There will be plenty of time for me to beat him soundly once I’ve gotten what I came for.
Sent on a mission to retrieve an ancient hidden map—the key to a legendary treasure trove—seventeen-year-old pirate captain Alosa deliberately allows herself to be captured by her enemies, giving her the perfect opportunity to search their ship.
More than a match for the ruthless pirate crew, Alosa has only one thing standing between her and the map: her captor, the unexpectedly clever and unfairly attractive first mate, Riden. But not to worry, for Alosa has a few tricks up her sleeve, and no lone pirate can stop the Daughter of the Pirate King.
Description taken from Goodreads.
This will be a pretty short review, and, unfortunately, that usually means the book wasn’t terribly memorable. Daughter of the Pirate King is no exception.
On an entertainment level, it was a perfectly valid way to spend an afternoon. I enjoyed it while I was reading it, and it struck me as a good balance between what was once my favorite anime–One Piece–and a less sexy, less intrigue version of Heather Demetrios’ Exquisite Captive. Alosa pulled just enough stunts to hold together her reputation in my mind, and I actually really liked the relationships that she built up while captive on the boat. The supporting cast wasn’t too fleshed out, but the people who were mentioned were distinctive enough that I could tell them all apart.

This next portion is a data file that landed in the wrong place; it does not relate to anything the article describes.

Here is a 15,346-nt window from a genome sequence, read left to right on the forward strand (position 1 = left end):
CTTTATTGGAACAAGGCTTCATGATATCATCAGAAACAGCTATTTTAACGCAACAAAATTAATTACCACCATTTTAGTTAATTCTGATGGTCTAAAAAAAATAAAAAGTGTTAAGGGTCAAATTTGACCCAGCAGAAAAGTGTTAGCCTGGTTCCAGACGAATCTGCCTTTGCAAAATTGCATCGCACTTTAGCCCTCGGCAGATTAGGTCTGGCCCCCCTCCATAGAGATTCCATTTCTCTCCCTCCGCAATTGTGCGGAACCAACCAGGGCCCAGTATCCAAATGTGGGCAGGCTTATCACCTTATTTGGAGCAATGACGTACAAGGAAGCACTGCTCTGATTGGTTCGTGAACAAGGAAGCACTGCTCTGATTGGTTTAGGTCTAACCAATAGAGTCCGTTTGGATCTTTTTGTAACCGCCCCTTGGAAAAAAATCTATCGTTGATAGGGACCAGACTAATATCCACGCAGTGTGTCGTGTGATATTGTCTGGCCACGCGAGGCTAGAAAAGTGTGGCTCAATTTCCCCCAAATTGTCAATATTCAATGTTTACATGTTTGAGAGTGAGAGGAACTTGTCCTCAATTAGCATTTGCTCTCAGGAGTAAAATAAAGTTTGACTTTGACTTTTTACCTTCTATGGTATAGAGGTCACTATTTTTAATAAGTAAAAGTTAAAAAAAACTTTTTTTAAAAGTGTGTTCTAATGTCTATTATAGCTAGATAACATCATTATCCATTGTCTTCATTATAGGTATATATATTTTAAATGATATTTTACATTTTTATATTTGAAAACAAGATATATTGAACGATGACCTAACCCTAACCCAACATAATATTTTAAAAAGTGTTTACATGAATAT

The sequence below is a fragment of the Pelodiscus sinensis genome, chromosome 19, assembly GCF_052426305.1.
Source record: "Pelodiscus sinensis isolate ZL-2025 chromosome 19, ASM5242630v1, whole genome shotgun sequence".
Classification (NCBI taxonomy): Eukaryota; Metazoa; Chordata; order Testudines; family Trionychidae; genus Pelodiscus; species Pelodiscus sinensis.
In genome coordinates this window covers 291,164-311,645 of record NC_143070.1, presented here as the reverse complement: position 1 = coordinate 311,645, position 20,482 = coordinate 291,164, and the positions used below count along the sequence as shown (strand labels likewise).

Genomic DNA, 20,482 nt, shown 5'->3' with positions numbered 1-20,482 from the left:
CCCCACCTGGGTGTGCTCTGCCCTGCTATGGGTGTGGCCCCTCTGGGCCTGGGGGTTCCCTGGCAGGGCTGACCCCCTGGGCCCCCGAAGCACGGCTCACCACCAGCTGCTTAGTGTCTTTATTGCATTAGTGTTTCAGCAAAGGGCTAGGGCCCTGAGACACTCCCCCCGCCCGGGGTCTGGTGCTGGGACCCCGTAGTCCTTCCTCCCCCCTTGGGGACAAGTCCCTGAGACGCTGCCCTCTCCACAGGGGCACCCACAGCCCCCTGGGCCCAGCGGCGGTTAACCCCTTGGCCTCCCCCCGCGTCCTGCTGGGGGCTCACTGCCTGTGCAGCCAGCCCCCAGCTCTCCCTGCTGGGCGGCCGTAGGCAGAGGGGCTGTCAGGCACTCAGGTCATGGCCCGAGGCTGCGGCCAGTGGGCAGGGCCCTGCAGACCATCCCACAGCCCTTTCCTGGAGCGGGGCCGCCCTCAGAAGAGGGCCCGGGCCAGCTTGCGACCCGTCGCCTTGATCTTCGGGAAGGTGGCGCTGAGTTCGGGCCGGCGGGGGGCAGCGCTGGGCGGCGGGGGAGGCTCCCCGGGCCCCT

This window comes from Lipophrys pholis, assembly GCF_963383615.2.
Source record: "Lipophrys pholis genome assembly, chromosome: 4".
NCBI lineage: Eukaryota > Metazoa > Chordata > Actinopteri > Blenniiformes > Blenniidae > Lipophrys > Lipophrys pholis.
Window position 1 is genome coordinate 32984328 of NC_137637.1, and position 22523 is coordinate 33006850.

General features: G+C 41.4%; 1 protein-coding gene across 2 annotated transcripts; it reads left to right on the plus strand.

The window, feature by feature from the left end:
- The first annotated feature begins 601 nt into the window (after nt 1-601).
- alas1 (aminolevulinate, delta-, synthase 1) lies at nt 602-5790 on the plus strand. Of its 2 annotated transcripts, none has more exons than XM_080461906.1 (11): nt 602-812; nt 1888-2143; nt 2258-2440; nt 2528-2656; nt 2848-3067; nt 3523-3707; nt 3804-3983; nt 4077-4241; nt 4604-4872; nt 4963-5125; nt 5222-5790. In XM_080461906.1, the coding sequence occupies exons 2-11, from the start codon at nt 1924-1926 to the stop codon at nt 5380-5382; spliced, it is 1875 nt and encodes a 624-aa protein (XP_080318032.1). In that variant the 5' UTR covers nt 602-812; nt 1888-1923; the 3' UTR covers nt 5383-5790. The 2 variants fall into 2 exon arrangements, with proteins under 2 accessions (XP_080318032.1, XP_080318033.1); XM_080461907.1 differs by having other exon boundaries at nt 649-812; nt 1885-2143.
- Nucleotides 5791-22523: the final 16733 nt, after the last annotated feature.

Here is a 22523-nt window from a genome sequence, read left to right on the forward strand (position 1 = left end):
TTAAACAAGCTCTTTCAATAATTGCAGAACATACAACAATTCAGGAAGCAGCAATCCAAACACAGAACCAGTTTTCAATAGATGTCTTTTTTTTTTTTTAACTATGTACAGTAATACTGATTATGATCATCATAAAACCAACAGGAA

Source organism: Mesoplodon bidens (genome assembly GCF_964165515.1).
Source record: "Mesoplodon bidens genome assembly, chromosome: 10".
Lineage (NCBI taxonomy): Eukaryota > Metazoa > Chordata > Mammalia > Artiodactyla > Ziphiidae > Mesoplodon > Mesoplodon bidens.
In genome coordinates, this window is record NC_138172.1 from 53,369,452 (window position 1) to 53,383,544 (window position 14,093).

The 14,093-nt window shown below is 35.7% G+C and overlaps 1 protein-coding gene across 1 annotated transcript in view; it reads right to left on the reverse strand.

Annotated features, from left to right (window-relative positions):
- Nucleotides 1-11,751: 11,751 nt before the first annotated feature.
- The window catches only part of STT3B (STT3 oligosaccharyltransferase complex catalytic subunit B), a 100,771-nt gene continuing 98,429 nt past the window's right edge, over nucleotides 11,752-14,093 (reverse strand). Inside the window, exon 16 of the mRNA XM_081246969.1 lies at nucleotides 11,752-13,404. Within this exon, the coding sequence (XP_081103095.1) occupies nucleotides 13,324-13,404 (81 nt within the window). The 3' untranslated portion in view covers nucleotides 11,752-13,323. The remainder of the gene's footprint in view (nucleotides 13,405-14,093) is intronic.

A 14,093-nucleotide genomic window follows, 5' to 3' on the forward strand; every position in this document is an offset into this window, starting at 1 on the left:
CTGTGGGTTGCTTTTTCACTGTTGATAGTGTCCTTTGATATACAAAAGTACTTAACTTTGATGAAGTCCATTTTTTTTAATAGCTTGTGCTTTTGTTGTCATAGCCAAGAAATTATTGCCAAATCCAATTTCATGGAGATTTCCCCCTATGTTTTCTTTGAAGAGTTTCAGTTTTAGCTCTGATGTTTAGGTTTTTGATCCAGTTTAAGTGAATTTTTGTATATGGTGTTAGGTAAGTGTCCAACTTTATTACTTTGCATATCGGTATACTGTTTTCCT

Granted, the ending started falling apart a bit. There are supernatural powers that come into play about halfway through the book, and I got the feeling that they came in more as a result of writer’s block than anything else. Once I accepted it, the ending came together nicely and left me interested in the next book.
But on a literary level, not so great.
If you take out the pirates and just look at the structure of the narrative, it’s pretty YA cliché. Tough (but also stunningly beautiful) girl goes out on a mission, gets distracted by a boy, discovers that she has super speshul powers that make her one-of-a-kind, saves herself and boy from bad circumstances with said powers.
If you want a truly crazy, tough-as-nails type like Katsa in Graceling or Katniss in The Hunger Games, Alosa is probably not the protag for you. I liked her enough, but objectively speaking, she spends much more time talking about how cool she is than actually doing cool things. About half of her narrative seems like an attempt to prove her point. The fight scenes were unimpressive and rather on the short side, and I generally wanted more than what was going on at any given time.
Overall, I would say that how much you enjoy this one will depend on what you expect from it. If you want a hardcore action and pirates novel, this isn’t it. I’d probably direct you to Nicole Castroman’s Blackhearts instead. Admittedly, wasn’t too huge of a fan of that one either, but for different reasons. If you want an accessible pirate read with a half-decent romance, give Daughter of the Pirate King a try. 2 stars.